Some CIOs told Computerworld that the BlackBerry Balance and the security features of BES 10 when working with the Z10 might not matter, especially if their workers, who are allowed to buy their own smartphones under Bring Your Own Device policies, don't buy the Z10 or its Q10 cousin with a qwerty keyboard.
Sprint has said it will carry the Q10, but not the Z10, even though BlackBerry officials originally said all four major U.S. carriers would carry the Z10 by mid-March. Verizon Wireless and T-Mobile USA have not announced a launch date or pricing. AT&T did not say whether it would carry the Q10.
Llamas said the fate of the Z10 in the U.S. is hard to predict, since marketing of the device hasn't been revealed. The U.S. market is considered vitally important to BlackBerry.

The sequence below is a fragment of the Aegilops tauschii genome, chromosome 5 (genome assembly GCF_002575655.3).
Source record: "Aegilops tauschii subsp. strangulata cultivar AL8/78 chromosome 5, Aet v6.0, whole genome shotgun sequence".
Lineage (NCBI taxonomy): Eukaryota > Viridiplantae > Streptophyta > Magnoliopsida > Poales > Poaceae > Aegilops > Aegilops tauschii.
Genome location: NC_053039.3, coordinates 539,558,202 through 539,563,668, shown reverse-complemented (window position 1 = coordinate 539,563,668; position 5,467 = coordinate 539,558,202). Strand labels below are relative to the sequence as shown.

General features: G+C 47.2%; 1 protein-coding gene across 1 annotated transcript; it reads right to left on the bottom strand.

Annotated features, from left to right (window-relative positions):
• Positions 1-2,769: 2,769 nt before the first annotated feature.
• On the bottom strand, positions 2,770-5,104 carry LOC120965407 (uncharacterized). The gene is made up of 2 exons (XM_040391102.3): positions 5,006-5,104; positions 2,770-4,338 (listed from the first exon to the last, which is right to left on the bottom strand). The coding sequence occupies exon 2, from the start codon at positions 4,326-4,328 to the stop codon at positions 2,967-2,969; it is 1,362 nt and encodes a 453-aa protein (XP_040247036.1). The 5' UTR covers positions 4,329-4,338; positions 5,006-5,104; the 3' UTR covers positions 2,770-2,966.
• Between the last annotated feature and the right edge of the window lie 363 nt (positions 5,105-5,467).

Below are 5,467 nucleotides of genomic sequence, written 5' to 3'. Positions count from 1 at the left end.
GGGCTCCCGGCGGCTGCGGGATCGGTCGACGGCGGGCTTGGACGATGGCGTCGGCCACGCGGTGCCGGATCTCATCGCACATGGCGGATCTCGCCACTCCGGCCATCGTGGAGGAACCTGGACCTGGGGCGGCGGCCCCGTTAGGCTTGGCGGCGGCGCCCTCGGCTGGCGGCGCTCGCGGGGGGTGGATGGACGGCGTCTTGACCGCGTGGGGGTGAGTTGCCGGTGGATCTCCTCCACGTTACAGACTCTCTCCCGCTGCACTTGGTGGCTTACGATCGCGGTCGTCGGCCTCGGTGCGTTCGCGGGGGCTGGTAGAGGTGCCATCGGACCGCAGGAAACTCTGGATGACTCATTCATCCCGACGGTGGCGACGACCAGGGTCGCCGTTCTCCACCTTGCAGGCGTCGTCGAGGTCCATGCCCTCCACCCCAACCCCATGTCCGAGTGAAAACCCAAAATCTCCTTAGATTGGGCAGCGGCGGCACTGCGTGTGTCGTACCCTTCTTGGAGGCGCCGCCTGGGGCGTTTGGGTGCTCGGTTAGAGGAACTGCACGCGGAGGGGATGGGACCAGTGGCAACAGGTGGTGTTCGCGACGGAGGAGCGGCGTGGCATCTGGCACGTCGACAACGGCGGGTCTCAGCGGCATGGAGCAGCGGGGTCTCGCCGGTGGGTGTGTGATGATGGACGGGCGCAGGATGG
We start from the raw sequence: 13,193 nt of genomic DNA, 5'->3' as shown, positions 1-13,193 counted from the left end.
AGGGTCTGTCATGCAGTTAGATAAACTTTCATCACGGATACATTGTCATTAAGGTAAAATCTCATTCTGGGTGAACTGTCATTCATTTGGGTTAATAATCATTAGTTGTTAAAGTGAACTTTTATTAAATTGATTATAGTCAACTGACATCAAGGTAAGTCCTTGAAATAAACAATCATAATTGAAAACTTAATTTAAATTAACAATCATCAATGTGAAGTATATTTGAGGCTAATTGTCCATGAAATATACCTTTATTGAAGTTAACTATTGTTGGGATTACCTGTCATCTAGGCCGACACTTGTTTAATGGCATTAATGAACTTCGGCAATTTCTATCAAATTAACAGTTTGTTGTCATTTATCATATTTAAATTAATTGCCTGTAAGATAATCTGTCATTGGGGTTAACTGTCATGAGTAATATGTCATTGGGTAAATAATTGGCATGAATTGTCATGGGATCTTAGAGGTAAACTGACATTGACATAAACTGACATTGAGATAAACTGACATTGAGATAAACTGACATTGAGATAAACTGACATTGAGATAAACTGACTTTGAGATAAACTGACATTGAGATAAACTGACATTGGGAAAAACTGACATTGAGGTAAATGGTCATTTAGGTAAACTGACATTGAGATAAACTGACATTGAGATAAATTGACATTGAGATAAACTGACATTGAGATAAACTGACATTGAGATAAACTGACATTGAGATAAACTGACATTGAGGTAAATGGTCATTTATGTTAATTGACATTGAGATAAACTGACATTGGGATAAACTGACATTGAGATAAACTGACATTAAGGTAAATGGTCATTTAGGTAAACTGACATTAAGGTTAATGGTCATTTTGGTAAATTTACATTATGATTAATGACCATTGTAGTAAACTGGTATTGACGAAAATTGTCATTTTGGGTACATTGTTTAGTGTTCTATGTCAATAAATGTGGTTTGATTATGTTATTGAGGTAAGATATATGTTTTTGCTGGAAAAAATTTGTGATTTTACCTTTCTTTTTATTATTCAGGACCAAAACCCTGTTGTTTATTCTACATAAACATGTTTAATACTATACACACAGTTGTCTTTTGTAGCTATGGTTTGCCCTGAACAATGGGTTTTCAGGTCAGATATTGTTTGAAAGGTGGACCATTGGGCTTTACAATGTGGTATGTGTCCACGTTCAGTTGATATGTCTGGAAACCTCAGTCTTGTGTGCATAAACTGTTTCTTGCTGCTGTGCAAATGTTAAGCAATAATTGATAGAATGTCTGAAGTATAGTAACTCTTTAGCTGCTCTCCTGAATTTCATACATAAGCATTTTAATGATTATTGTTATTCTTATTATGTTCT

Llamas said there is a chance that the Z10 could be a "wildfire success or could struggle" depending on how marketing goes.
"Here it is already mid-March and the only marketing of the Z10 was the BlackBerry 10 SuperBowl ad that didn't win over a lot of people," Llamas said. "My hope is that BlackBerry is going to pour it on, marketing the new user interface and highlight features such as peek and flow. BlackBerry has probably trained the carriers' salespeople well. I cannot anticipate that BlackBerry will release the Z10 with minimal marketing."
Matt Hamblen covers mobile and wireless, smartphones and other handhelds, and wireless networking for Computerworld. Follow Matt on Twitter at @matthamblen or subscribe to Matt's RSS feed. His email address is firstname.lastname@example.org.
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